Out-Law News | 19 Nov 2020 | 9:37 am | 3 min. read
The Investment Association (IA) has reinforced the principle that companies must treat executives and staff consistently when it comes to remuneration, particularly in the light of the Covid-19 pandemic.
The IA, which represents 250 UK-based investment managers, released an updated version of its Principles for Remuneration (20 page / 397KB PDF) with accompanying guidance on the impact of Covid-19 (4 page / 231KB PDF) on executive remuneration.
The updated guidance relating to the coronavirus pandemic highlights that executive remuneration must be aligned with the experience of employees, stakeholders and shareholders and that executives should not be isolated from the impact of Covid-19 in a manner which is inconsistent with the approach taken in respect of the company’s general workforce.
The IA said where company performance and shareholder experience did not correspond to executive remuneration outcomes, the remuneration committee should use its discretion to ensure a good link between pay and performance. This would mean remuneration committees using their discretion to reduce variable pay to an appropriate level.
The guidance suggests that companies that have sought additional shareholder capital or used government support schemes, including the Coronavirus Job Retention Scheme, should reflect this in executive remuneration outcomes. It said companies in this position should not pay out annual bonuses for the 2020 financial year or, for companies that do not have a calendar financial year end, the 2020/21 financial year, unless there are truly exceptional circumstances.
Similarly, where the company has benefitted from indirect government financial support measures, such as the business rate relief in the retail, hospitality and leisure sectors, remuneration committees should disclose how they have taken into account the impact of these government measures on remuneration outcomes.
The IA said it did not expect remuneration committees to adjust performance conditions for ‘in-flight’ annual bonuses or long-term incentive awards to account for the impact of Covid-19. The updated guidance said companies should confirm in their remuneration committee chair's annual statement that they have not adjusted performance targets during the year.
Executive remuneration expert Lynette Jacobs of Pinsent Masons, the law firm behind Out-Law, said: “We have seen a near perfect storm during 2020: share price volatility, many companies needing to cut dividends, general expenditure and cash outlay, employees on furlough, companies needing to raise capital from shareholders and continued market uncertainty around national and local lockdowns.
“In order for remuneration committees to make meaningful decisions at this time it is more important than ever that they understand what the company's key shareholders are thinking,” Jacobs said.
Executive remuneration expert Fleur Benns of Pinsent Masons said: “The challenge for remuneration committees will be in determining what is an appropriate outcome in the circumstances. What is clear, however, is that windfall gains resulting from share awards being granted at a time when, due to the pandemic, share prices were substantially reduced will not be tolerated.”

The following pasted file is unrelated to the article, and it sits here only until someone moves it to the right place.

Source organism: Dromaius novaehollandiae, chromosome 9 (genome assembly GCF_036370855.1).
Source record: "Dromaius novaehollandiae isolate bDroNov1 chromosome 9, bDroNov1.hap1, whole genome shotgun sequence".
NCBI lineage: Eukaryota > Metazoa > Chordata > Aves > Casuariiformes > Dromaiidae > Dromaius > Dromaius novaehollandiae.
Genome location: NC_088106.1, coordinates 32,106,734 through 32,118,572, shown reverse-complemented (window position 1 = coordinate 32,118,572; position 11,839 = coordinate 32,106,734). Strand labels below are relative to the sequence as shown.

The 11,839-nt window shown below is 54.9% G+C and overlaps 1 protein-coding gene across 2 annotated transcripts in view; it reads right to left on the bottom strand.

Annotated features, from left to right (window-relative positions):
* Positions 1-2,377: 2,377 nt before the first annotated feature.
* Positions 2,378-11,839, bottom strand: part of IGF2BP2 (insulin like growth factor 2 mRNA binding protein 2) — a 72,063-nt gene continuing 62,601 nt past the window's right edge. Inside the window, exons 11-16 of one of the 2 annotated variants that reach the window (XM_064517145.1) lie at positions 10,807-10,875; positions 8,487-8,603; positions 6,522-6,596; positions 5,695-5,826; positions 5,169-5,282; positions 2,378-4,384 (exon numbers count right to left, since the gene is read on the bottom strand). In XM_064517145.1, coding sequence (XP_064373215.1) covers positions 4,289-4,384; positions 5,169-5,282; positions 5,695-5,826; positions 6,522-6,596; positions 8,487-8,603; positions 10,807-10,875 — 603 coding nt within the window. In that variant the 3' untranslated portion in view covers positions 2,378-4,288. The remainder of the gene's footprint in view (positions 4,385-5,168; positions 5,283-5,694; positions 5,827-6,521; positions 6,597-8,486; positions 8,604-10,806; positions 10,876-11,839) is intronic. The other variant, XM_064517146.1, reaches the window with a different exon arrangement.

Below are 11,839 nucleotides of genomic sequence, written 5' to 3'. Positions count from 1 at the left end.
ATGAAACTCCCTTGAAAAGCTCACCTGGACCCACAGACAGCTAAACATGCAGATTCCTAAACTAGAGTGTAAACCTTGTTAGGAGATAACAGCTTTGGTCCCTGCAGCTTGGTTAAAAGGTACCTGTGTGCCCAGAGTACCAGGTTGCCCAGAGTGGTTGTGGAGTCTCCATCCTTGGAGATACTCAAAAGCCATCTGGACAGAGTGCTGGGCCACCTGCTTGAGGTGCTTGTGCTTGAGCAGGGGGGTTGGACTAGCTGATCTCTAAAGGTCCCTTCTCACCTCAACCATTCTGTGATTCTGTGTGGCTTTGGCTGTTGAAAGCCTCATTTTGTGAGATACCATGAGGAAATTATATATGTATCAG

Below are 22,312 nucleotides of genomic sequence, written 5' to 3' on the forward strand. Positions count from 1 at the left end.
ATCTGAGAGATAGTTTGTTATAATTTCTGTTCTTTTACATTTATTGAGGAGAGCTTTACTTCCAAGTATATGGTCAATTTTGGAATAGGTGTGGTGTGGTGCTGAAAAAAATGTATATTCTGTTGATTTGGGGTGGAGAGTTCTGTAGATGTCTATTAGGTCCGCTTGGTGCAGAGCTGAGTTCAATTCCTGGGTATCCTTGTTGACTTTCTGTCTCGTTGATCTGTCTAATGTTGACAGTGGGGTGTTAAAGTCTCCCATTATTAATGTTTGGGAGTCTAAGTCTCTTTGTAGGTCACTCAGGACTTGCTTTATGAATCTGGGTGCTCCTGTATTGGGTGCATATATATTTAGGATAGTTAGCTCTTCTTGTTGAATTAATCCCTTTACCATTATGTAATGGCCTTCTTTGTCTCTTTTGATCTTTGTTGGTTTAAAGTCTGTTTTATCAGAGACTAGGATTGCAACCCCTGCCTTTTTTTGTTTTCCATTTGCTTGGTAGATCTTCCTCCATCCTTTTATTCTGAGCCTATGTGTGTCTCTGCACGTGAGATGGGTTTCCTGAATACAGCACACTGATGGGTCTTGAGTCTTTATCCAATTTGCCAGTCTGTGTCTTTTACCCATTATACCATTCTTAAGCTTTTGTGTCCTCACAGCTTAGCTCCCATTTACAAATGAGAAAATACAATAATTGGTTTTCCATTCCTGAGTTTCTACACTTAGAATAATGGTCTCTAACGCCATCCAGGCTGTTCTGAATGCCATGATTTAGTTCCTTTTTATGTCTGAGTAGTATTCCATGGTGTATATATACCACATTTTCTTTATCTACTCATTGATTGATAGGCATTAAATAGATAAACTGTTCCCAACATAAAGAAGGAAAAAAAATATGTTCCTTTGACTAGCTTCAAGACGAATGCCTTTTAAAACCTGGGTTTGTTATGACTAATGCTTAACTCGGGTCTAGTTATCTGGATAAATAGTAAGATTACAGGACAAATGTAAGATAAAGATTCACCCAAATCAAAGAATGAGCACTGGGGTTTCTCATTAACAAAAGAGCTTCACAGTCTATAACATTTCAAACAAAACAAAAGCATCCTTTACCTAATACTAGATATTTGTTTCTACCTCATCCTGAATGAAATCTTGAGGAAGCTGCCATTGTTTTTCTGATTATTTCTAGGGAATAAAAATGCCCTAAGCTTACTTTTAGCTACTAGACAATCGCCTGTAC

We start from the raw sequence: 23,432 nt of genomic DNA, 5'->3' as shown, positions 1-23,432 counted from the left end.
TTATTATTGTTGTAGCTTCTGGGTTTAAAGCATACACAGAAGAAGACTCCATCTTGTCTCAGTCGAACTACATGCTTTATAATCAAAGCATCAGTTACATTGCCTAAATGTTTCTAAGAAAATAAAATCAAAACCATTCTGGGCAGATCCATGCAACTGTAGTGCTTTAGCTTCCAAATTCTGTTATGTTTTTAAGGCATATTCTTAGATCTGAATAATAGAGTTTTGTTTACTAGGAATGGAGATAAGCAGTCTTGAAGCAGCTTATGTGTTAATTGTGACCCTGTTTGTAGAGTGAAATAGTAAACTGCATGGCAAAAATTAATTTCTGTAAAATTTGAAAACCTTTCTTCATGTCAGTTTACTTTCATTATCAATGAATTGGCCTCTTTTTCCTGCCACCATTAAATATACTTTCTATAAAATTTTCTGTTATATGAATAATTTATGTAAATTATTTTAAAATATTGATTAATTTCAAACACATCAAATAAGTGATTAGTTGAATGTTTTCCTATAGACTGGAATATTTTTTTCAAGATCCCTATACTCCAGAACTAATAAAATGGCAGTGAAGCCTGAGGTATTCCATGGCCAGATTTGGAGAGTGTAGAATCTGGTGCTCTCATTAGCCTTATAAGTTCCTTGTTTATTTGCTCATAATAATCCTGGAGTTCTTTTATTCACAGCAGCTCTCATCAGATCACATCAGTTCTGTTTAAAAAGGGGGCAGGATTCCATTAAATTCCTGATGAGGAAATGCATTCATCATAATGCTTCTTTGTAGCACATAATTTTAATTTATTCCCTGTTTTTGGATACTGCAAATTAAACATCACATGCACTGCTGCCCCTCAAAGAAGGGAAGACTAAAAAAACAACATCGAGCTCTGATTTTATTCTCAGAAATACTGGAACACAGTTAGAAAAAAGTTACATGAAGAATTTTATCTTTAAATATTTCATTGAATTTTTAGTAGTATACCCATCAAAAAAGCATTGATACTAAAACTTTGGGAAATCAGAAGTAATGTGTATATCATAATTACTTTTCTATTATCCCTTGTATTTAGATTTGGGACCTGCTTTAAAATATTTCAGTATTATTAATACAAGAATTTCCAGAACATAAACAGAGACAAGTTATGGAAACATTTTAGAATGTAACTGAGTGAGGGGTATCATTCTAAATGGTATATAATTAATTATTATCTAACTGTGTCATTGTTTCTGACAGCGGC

The principles have also been amended to give clearer guidance on shareholder expectation where non-financial metrics such as environmental, social and governance factors are used to determine variable pay outcomes, and to confirm that where a bonus payment is made in excess of 100% of salary the expectation is that the entirety of the payment should be deferred into shares.
“While the focus has, unsurprisingly, been on the impact of the pandemic on executive remuneration, companies still need to be mindful of how their directors' remuneration policies operate in practice,” Jacobs said.
“For example, following on from the 2020 AGM season, the IA is now focusing on how companies are able to enforce their post-employment shareholding guidelines once a director has left the business and on ensuring that companies have a credible action plan in place to align the pension contributions of current directors to those for the majority of the workforce by the end of 2022,” Jacobs said.
Jacobs said companies should consider both short and long-term variable pay outcomes in 2021 carefully, in the light of the UK Corporate Governance Code requirements for remuneration committees to set out in the annual report what engagement has taken place with shareholders and the impact this has had on remuneration policy and outcomes.
The IA principles also said companies must be able to explain to shareholders how and why the remuneration committee considers such outcomes reflect the performance of the company and the wider shareholder and employee experience. Where this is not the case, the remuneration committee should engage with shareholders on how using its discretion to reduce variable pay outcomes would be a fairer reflection of the wider corporate environment.
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